RESTAURANTS - ask about any food before you eat - asking takes only a second and can save a life - a restaurant card from Anaphylaxis Canada can help you explain.

FOOD - keep a snack with you, just in case you can't eat the food where you are.

LEARN - common alternate names for your allergen and pay attention to your triggers.

MEDICATION - if you don't have epinephrine with you - don't eat! Epinephrine can save your life. Keep it with you, let your friends know where to find it and teach them how to use an auto-injector.

COSMETICS - food allergens can be used in cosmetics, so be sure to read the labels just as you would for food. Call manufacturers to ask or take certain brands in to your allergist - cosmetics, bath and massage oils labeled "hypoallergenic" may contain food proteins, so be careful.

DATING - risky? Possibly. Be sure your date knows about your allergy and takes it seriously. You can have a reaction by kissing someone who's eaten your trigger (like eating a peanut butter sandwich then kissing). Let them know what a serious reaction might look like, show them your epinephrine and how to use it.

How can I prevent an anaphylactic reaction?

Avoidance is the key. In the case of food-induced reactions, people have to understand their triggers, learn alternate names for what they are allergic to and read all labels. In restaurants people who live the risk for anaphylaxis must ask about their allergen. Even when you're careful, reactions can still occur and people at risk have to always be prepared to manage them.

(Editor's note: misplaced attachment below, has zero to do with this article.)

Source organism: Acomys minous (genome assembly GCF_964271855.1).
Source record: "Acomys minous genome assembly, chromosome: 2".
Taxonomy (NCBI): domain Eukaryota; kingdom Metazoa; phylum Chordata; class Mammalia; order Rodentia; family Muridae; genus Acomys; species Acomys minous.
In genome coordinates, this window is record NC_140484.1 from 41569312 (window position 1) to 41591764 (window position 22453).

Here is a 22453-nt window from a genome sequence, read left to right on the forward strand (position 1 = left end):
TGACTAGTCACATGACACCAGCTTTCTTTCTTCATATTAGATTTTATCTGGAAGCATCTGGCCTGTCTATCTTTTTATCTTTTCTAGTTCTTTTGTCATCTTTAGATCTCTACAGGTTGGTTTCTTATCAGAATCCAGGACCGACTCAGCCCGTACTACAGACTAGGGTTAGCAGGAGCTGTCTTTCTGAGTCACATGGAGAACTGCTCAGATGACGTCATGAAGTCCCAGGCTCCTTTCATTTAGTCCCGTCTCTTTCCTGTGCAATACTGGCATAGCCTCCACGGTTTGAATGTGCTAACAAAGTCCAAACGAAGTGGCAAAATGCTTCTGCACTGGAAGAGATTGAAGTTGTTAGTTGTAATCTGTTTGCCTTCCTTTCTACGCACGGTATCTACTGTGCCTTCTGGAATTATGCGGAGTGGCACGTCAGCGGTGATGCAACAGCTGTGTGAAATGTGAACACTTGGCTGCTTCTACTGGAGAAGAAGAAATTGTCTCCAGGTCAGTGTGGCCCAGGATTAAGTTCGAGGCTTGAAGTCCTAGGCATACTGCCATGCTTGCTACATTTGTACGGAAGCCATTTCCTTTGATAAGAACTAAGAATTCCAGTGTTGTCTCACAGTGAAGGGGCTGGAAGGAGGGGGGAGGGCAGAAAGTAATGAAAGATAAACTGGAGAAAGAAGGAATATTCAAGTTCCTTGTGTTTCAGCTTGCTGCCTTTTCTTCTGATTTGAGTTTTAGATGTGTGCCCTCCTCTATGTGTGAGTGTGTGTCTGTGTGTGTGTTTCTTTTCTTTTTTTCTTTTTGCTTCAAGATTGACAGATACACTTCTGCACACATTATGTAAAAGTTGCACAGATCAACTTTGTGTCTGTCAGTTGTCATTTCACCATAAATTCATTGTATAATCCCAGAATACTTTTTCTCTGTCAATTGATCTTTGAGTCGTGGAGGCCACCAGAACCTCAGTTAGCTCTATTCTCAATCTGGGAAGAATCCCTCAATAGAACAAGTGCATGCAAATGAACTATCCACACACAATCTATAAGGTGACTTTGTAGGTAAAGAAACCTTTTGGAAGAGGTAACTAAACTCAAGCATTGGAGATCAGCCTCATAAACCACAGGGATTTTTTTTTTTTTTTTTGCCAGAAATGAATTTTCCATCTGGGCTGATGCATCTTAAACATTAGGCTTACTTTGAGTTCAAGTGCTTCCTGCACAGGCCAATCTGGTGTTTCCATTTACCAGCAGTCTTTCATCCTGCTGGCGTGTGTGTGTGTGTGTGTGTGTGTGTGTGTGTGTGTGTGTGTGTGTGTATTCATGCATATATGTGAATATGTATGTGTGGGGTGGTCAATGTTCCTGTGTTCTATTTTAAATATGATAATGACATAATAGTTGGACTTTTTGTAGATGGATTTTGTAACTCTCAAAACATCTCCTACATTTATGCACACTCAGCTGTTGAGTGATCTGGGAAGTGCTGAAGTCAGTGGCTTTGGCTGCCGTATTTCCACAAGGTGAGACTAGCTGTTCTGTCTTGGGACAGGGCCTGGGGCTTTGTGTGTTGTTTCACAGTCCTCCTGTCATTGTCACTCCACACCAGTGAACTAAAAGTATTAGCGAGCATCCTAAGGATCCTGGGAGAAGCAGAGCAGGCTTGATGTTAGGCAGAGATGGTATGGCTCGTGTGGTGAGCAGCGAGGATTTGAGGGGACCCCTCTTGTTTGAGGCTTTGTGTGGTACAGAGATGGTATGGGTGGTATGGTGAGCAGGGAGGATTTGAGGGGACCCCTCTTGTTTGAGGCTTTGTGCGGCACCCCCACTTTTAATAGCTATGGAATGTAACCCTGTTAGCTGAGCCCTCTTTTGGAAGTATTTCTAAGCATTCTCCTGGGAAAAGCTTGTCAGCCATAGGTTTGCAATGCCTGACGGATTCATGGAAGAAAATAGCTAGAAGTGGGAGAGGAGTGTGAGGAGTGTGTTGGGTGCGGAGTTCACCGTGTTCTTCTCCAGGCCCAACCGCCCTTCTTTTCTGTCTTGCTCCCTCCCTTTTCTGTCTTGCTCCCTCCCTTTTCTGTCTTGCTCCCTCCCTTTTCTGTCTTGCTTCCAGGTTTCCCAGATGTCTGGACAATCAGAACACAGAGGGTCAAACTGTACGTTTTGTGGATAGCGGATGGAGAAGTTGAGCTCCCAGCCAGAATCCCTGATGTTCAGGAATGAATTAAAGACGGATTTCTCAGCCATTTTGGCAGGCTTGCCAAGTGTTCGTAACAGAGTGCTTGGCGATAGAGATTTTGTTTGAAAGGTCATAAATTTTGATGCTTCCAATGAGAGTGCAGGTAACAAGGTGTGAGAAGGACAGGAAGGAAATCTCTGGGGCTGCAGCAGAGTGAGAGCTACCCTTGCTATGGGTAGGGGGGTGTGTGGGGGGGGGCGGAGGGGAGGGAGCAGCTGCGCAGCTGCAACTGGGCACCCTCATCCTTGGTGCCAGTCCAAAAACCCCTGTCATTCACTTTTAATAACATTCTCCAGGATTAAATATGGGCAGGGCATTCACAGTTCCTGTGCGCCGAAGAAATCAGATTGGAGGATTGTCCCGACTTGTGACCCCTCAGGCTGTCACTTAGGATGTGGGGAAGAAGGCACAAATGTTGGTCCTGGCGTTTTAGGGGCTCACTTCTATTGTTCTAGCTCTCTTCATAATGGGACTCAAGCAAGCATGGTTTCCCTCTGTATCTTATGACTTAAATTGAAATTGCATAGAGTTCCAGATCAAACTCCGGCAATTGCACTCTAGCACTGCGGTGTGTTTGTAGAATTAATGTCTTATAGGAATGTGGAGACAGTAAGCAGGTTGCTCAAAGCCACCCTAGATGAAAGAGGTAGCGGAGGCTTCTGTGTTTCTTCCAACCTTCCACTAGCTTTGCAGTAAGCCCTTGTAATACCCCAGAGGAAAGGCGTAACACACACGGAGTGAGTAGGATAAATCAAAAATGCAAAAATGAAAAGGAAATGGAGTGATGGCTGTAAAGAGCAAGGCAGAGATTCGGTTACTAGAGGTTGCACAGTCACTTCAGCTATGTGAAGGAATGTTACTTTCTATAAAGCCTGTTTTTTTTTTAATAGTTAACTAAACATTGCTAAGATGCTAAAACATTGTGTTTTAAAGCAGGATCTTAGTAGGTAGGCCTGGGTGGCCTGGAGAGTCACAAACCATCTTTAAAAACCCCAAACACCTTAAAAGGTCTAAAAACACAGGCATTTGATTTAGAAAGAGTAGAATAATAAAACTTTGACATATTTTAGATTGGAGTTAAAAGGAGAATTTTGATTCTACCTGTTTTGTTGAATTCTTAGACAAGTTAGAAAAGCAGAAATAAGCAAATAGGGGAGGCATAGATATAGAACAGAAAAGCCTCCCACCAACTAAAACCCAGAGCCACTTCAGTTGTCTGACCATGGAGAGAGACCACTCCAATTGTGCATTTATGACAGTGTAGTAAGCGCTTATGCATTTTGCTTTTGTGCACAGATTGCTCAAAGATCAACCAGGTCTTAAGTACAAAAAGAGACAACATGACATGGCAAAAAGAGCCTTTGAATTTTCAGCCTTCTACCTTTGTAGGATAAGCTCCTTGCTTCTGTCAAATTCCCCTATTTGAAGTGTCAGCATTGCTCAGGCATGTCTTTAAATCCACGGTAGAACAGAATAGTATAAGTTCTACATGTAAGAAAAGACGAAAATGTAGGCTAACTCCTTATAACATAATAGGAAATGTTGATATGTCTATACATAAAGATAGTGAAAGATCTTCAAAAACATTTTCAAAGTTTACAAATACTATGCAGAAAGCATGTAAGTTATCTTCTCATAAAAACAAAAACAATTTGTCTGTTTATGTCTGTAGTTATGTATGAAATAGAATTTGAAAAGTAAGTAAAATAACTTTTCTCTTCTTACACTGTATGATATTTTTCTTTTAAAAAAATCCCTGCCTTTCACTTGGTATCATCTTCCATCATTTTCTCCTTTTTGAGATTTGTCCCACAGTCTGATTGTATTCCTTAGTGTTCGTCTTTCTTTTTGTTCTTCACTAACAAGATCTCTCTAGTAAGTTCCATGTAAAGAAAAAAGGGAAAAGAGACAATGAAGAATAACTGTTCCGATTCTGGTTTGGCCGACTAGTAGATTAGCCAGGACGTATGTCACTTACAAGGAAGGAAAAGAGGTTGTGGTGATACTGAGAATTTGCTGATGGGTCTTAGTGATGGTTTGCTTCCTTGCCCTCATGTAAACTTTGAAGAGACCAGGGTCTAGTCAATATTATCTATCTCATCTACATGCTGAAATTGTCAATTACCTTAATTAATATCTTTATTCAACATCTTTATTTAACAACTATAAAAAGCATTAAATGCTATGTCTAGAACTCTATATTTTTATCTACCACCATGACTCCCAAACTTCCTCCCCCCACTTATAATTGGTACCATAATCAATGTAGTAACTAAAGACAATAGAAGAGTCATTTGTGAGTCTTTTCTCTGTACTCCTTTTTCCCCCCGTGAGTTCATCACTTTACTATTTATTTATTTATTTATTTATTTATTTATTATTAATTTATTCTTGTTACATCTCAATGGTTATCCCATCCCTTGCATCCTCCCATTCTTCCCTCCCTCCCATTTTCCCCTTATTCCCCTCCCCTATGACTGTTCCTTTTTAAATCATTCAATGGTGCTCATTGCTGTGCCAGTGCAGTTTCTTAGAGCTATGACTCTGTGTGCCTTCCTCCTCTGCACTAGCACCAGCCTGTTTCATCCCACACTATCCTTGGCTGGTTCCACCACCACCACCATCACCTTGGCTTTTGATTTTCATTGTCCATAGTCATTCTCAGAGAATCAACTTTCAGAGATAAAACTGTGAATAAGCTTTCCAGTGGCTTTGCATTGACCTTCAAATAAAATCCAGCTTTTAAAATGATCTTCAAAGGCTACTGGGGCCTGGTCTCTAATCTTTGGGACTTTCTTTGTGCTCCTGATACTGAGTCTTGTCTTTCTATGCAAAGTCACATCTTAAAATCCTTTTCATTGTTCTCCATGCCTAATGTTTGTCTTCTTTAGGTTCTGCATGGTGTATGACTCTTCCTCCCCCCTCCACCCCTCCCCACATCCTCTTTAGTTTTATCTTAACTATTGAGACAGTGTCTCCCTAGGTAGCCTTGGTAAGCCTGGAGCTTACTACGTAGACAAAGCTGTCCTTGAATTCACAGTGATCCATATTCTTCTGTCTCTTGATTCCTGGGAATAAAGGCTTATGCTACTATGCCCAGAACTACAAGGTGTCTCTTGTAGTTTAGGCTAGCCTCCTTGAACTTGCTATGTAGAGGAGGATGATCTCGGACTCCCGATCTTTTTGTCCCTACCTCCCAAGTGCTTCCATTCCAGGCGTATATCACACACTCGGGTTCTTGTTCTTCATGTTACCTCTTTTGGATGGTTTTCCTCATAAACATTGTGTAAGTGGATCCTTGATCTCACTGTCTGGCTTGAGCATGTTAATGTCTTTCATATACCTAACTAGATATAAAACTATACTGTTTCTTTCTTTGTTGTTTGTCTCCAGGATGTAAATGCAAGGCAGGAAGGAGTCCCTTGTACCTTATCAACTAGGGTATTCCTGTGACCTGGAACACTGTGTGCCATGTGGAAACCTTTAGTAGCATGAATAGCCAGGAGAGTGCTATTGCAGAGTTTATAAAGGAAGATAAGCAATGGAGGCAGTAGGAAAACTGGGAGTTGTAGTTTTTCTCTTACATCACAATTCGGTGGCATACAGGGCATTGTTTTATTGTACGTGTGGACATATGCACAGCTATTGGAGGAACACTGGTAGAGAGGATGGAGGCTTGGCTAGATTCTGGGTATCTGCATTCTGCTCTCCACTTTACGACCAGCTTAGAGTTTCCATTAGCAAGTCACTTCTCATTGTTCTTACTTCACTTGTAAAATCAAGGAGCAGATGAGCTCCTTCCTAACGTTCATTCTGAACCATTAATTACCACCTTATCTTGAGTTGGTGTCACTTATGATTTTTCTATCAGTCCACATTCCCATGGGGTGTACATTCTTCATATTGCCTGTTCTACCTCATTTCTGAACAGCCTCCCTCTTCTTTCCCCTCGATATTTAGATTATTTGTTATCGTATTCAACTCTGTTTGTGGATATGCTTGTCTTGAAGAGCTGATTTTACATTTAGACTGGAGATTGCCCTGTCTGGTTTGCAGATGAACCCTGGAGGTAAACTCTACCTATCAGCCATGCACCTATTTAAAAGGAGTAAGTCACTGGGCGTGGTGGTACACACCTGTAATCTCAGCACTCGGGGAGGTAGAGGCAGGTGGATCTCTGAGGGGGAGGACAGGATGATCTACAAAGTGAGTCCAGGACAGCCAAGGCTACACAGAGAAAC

Why is MedicAlert® so important?

All people at risk for anaphylaxis should wear MedicAlert® identification. Dizziness or loss of consciousness could prevent self-administration of epinephrine and stops someone from communicating with hospital personnel.The MedicAlert® bracelet should state the allergy and that the person carries epinephrine and where they carry it (e.g. EpiPen® in fanny pack) so anyone will know to look for the device.

FRIENDS - can mean the difference between life and death. Everyone needs to know what's going on and what to do.

Quick thinking in an emergency can make a real difference!